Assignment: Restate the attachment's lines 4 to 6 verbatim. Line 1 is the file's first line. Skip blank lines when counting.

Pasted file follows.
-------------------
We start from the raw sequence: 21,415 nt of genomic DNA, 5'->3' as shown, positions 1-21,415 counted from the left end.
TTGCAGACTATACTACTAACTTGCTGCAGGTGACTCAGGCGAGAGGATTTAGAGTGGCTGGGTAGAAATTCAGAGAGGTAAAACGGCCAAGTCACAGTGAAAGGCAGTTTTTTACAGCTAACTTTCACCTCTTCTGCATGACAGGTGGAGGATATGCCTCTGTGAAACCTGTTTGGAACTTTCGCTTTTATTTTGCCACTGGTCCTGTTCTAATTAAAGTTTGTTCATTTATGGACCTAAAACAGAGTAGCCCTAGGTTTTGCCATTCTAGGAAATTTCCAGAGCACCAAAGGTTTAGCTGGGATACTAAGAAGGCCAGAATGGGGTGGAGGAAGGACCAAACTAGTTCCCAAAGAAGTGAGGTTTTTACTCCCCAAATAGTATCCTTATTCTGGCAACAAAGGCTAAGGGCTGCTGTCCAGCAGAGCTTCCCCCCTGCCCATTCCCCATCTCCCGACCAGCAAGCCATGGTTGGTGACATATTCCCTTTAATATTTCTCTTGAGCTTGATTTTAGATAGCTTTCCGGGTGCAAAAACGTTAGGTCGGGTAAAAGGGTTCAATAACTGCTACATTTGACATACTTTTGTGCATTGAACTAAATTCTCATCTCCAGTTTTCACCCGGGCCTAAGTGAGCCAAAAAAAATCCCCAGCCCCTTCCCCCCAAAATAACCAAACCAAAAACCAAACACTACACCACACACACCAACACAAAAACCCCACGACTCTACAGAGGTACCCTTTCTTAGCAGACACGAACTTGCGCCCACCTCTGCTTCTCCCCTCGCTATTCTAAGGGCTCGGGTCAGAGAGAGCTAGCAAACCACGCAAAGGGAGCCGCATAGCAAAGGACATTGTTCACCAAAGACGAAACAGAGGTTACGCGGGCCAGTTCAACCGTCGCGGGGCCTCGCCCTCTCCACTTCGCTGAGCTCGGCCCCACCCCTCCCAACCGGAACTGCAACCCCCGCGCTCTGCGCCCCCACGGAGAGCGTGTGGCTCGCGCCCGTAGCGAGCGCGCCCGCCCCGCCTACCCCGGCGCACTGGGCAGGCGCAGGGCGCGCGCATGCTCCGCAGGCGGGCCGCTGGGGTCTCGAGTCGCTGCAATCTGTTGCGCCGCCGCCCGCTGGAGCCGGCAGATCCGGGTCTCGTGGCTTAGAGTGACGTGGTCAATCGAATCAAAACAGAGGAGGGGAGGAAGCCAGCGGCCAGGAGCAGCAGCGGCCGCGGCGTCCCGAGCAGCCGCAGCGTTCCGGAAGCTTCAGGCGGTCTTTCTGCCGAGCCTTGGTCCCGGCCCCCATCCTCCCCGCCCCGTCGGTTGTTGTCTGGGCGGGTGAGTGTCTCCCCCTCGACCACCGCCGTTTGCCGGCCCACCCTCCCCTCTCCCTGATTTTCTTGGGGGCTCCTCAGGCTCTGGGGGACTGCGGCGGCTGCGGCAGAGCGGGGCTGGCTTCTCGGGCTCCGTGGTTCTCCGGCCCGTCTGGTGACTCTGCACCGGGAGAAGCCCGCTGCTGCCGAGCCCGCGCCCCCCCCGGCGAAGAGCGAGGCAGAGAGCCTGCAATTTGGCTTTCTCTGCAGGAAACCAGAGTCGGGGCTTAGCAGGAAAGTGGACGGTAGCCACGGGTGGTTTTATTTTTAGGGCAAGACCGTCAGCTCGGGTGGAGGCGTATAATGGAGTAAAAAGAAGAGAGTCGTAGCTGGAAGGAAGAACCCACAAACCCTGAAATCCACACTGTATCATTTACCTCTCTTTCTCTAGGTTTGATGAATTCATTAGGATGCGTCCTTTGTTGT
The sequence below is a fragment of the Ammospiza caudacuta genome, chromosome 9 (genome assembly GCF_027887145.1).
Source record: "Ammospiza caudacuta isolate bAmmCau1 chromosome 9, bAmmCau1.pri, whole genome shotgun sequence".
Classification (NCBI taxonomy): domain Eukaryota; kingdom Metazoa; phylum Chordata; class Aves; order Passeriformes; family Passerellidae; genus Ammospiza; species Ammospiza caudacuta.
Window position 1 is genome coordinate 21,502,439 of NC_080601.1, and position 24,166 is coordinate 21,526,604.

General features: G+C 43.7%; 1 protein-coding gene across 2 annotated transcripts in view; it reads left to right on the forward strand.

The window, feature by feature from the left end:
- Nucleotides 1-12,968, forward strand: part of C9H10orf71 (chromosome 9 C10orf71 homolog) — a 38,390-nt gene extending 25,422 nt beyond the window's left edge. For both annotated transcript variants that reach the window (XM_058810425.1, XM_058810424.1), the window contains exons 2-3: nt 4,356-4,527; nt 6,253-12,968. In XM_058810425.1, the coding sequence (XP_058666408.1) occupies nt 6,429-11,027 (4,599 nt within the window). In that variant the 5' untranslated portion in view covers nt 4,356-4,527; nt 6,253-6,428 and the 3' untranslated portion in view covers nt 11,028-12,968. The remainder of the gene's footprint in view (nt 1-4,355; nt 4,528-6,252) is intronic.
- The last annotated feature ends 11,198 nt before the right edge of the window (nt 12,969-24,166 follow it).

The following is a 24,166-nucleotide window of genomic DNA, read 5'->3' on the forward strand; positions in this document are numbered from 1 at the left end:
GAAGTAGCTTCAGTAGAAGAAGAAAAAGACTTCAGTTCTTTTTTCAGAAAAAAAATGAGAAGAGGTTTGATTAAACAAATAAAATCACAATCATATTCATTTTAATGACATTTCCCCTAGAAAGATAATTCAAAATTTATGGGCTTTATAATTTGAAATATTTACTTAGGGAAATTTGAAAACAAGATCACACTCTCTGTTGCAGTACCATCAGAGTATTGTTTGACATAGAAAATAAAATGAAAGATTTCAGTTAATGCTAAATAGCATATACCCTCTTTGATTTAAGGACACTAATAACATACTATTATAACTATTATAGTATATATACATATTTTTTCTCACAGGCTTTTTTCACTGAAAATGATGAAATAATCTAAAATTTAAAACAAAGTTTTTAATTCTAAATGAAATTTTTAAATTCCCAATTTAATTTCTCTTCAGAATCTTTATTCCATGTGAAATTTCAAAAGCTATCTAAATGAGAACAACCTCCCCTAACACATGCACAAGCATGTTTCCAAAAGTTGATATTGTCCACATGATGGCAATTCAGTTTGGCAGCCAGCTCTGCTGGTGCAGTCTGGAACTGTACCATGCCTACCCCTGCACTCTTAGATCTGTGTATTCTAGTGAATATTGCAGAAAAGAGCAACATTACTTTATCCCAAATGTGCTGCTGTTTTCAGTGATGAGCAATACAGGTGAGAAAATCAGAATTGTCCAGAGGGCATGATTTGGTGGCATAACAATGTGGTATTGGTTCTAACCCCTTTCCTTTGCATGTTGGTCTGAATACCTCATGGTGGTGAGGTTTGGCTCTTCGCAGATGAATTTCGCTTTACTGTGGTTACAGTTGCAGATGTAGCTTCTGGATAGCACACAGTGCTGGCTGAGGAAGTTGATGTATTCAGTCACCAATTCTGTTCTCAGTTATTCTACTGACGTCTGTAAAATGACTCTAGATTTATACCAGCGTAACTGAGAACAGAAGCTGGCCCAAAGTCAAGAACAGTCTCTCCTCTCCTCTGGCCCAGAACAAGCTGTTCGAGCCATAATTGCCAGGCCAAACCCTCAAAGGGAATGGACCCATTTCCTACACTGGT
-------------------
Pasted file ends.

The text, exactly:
Source record: "Ammospiza caudacuta isolate bAmmCau1 chromosome 9, bAmmCau1.pri, whole genome shotgun sequence".
Classification (NCBI taxonomy): domain Eukaryota; kingdom Metazoa; phylum Chordata; class Aves; order Passeriformes; family Passerellidae; genus Ammospiza; species Ammospiza caudacuta.
Window position 1 is genome coordinate 21,502,439 of NC_080601.1, and position 24,166 is coordinate 21,526,604.